“Now don’t you just look like you’re planning murder,” a voice mused, breaking me out of my thoughts.
Both Black and Captain were looking at me, split somewhere between curious and entertained.
“That’s a bit rich coming from you, sir,” I replied, my mouth forming the words before my mind could intervene. Captain snorted, and hopefully that meant I wouldn’t get murdered in broad daylight.
“The girl’s not wrong,” she gravelled. “I’ve never seen you looking like you’re not up to something sinister.”
The Knight wrinkles his nose in distaste. “’Sinister’? Wekesa’s a bad influence on you. And to think you were so respectful when we first met.”
The gargantuan woman rolled her eyes and I clenched my jaw so my disbelief wouldn’t show. I’d never seriously imagined I’d end up meeting any of the Calamities, but the few times I’d thought about it there’d been a lot less… ribbing involved. Banter was something people did, not whatever they were. Besides, weren’t heroes supposed to be the witty ones? The best villains got was monologues, in the stories, or maybe a disbelieving line about how absorbing power from the eldritch abomination bound in stone couldn’t possibly have gone wrong. I pinched myself discreetly, just in case Zacharis had messed up my healing big time and I was having a particularly realistic fever dream. Captain took a look at the sky and frowned.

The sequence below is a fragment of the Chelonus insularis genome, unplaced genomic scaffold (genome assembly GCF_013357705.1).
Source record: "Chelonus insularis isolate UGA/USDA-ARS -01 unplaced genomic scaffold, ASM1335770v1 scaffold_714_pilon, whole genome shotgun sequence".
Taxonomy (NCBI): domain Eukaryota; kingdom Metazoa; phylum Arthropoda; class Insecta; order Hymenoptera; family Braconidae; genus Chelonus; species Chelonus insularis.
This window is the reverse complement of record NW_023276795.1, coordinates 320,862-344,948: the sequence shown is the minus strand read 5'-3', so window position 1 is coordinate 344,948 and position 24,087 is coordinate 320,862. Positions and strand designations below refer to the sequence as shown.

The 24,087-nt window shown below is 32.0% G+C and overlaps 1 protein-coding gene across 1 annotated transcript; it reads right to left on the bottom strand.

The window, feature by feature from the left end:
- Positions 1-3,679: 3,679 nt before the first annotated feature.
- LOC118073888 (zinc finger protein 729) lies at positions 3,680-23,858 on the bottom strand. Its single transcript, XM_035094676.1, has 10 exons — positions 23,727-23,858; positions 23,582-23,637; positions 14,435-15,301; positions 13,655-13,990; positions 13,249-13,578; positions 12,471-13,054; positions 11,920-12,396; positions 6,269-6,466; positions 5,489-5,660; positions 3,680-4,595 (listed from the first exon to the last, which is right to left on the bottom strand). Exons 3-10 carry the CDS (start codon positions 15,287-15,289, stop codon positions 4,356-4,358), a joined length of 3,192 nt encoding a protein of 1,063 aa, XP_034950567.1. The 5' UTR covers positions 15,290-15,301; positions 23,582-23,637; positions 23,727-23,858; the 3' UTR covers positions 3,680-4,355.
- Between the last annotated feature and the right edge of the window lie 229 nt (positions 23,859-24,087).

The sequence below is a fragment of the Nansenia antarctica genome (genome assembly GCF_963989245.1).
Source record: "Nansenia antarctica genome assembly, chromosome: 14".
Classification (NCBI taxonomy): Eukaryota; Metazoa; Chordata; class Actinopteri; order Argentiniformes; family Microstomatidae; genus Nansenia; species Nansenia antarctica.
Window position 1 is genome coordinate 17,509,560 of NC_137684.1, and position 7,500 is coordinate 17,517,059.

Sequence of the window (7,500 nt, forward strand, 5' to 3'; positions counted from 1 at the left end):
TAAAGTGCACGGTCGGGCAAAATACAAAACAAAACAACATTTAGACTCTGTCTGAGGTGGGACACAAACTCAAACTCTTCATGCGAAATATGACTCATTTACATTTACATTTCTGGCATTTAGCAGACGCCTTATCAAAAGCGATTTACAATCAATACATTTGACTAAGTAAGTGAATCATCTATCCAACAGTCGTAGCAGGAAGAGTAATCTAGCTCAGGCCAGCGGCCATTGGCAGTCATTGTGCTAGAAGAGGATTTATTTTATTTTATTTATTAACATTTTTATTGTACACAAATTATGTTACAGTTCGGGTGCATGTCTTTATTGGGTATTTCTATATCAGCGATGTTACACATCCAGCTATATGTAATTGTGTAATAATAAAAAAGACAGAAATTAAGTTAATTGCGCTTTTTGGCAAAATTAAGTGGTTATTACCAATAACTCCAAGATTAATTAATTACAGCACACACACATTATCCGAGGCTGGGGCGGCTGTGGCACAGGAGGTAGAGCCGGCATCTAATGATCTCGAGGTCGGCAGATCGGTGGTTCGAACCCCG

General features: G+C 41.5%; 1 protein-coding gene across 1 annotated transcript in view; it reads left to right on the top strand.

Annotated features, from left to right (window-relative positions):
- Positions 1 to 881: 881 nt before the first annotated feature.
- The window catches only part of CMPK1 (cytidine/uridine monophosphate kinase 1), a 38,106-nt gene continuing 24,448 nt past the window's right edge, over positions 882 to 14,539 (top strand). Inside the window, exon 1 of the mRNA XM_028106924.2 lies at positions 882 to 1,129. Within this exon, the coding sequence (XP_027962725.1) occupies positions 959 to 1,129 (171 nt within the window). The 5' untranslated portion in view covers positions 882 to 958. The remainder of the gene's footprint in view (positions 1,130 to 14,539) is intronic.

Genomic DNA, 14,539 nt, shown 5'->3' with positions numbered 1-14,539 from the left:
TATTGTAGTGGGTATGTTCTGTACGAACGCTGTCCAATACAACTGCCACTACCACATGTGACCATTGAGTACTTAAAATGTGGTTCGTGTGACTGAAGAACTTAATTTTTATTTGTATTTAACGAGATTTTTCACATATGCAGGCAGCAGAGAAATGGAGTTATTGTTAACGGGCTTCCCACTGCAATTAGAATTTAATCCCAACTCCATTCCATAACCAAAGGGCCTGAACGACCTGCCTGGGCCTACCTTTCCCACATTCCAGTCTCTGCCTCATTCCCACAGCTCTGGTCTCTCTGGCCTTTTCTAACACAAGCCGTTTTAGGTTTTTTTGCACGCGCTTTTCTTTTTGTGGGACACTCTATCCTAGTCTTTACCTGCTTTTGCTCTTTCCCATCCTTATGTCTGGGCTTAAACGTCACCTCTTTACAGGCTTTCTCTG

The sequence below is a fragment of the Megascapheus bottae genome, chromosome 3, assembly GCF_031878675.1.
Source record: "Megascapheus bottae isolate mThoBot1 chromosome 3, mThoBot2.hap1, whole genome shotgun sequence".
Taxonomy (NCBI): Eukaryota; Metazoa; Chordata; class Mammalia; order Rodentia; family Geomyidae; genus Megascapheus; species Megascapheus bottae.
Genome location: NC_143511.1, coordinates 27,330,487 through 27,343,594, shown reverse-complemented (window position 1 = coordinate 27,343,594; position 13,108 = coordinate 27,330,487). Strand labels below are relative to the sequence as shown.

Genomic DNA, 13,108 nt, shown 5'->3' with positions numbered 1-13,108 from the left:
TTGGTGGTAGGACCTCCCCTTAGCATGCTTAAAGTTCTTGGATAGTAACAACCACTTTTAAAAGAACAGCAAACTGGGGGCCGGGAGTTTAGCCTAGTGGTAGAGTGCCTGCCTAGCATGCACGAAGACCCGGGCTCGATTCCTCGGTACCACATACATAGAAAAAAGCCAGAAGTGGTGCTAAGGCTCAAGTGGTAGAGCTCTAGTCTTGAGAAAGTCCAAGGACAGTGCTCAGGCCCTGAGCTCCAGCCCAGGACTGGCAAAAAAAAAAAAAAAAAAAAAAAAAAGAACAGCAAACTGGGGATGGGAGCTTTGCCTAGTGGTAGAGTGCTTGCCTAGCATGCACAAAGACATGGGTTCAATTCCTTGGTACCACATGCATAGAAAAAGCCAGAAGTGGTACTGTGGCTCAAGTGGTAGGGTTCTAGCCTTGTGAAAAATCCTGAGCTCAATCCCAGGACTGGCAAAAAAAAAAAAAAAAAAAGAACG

“We need to get a move on, to get here before the little shit’s guests are drunk,” she grunted.
Had she just called the Imperial Governor of Laure a little shit?
“I think you might be my favourite villain,” I told the woman very honestly.
The Praesi’s lips twitched.
“We should keep her,” she gravelled at Black. “Everybody’s been too afraid of you to mouth off since the Fields.”
“Someone forgot to inform Warlock, clearly” the Knight muttered. “But you’re right – we might have to kill a few to get them in the proper state of mind if they’re too sloshed.”
And just like that, it felt like someone had poured cold water down my back. The casual way the green-eyed man had just referred to murder had jarred me back into reality. Villains. Funny and almost likeable, but still villains. I’d seen beggar cripples Lakeside with missing limbs or a body entirely covered in burns gotten during the Conquest, through the handiwork of those two nonchalant people standing next to me. Just because they hate the same people as me doesn’t mean we’re on the same side. It wouldn’t do to forget that. I was joining the Legions to exploit the system the Empire had built, not became another component of it. I kept my discomfort away from my face and followed the two of them when they started strolling towards the palace, the Blackguards doing the same without a word.
It was a little eerie how silent they were, actually. I couldn’t recall a single one of them saying anything, or seeing one of their faces under the helmets.